These, the ninth and tenth days of our 14-night Holland America transatlantic crossing aboard Koningsdam, felt like crunch time. Every transatlantic crossing starts out with a reality that for the next six days or more, there’s nowhere else to go, no ports to explore. Then suddenly, having filled otherwise blank days with more onboard activities than you can remember, it’s nearly over.
Once you reach the continent, the running begins. Alarm clocks buzz to make sure there’s time for breakfast before rushing off the ship to a tour-bound motor coach. Leisure mornings spent blissfully gazing out an endless sea are over.
The excitement of reaching Europe is palpable. Passengers seemed to reach a crescendo of excitement as the eight days at sea drew to a close. Late night performances at B.B. King’s Blues that were once sparsely populated were suddenly packed until closing. Even the formerly empty casino suddenly was alive and taking “donations”.
Most important…the six-hour eastbound transatlantic time change was complete. Our 23-hour days were over. Bodies adjusted to a lost hour of sleep nearly every day of the crossing.
For me, these last two days and nights of the crossing were a time to treasure. I’m no stranger to crossing the Atlantic by ship. Every time it nears the end, I stop and reflect at what we’ve accomplished. Distance traveled in comfort and convenience. Time to be grateful for another successful, safe and introspective time spent at sea.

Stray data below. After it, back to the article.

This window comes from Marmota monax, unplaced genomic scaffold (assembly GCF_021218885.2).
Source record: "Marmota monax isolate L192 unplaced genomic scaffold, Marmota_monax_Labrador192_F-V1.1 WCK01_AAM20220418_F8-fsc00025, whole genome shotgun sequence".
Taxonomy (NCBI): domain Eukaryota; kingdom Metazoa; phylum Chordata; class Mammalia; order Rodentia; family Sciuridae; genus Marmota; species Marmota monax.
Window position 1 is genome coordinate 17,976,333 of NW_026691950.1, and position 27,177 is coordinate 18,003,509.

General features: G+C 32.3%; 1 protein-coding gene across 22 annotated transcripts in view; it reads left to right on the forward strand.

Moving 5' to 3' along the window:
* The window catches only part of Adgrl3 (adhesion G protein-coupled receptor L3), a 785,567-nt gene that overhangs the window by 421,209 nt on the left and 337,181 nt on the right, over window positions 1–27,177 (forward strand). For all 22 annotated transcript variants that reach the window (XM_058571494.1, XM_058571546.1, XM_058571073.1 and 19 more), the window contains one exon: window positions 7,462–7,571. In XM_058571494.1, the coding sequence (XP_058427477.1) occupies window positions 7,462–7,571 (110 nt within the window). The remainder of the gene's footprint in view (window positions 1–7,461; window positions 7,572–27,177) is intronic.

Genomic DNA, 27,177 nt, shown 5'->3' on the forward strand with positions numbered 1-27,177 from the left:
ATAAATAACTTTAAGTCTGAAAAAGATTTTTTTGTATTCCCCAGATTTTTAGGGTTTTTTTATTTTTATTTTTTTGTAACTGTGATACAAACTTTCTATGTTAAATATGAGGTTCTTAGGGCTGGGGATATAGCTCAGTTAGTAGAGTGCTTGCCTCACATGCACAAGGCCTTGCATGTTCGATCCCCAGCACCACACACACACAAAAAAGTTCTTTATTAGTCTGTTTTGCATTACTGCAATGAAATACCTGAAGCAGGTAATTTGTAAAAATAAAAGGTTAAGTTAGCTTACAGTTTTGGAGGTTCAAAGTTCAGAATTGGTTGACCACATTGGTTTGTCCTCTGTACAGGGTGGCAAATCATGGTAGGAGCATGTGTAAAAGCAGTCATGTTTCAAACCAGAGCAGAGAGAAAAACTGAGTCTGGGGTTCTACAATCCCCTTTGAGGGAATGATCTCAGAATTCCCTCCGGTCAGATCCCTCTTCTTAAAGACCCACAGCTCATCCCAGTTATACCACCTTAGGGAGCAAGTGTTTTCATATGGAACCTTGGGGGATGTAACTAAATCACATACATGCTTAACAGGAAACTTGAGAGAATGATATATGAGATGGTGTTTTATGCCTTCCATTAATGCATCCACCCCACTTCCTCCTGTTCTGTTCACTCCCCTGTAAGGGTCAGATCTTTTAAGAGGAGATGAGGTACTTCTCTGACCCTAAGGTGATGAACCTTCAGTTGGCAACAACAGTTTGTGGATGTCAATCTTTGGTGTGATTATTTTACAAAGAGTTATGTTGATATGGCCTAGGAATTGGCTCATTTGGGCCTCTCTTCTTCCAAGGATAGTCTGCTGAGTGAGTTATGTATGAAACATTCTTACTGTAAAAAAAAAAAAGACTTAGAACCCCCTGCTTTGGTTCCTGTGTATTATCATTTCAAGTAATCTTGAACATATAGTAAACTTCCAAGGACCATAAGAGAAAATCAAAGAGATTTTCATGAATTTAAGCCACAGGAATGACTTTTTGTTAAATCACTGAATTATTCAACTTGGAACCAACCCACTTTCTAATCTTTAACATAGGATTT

By now, I had attended every cooking demonstration in Koningsdam’s America’s Test Kitchen and gathered up each recipe card to bring home. With my dining package, I’d eaten at four of the five restaurants (I was saving Sel de Mer for last). B.B. King’s Blues was no stranger to me. But now I was at the 10:30pm show instead of the 7:30pm performance. The sing-a-long always-packed Piano Bar had become my late-night standing room only hang-out. I never did jump into the aft or mid-ship swimming pool nor visit the spa.
My checklist of Koningsdam transatlantic crossing onboard to-dos was dwindling down to the last few items.
As the sun set on our last night out in the ocean, I tried to imagine how sailors of old must have felt on their return to the Old World. Navigating by stars, hoping to safely return home, would have been a million times more heartfelt and humbling than our tech-driven navigation, swimming pools and cornucopia of food choices.
Nevertheless, this transatlantic enthusiast was silently grateful for our uneventful crossing. Tomorrow would be the end of an adventure at sea and the beginning of another, longer adventure comprised of hotels, trains and river ships. Taxis and Ubers. Until it was time for another transatlantic crossing back to my Old World.
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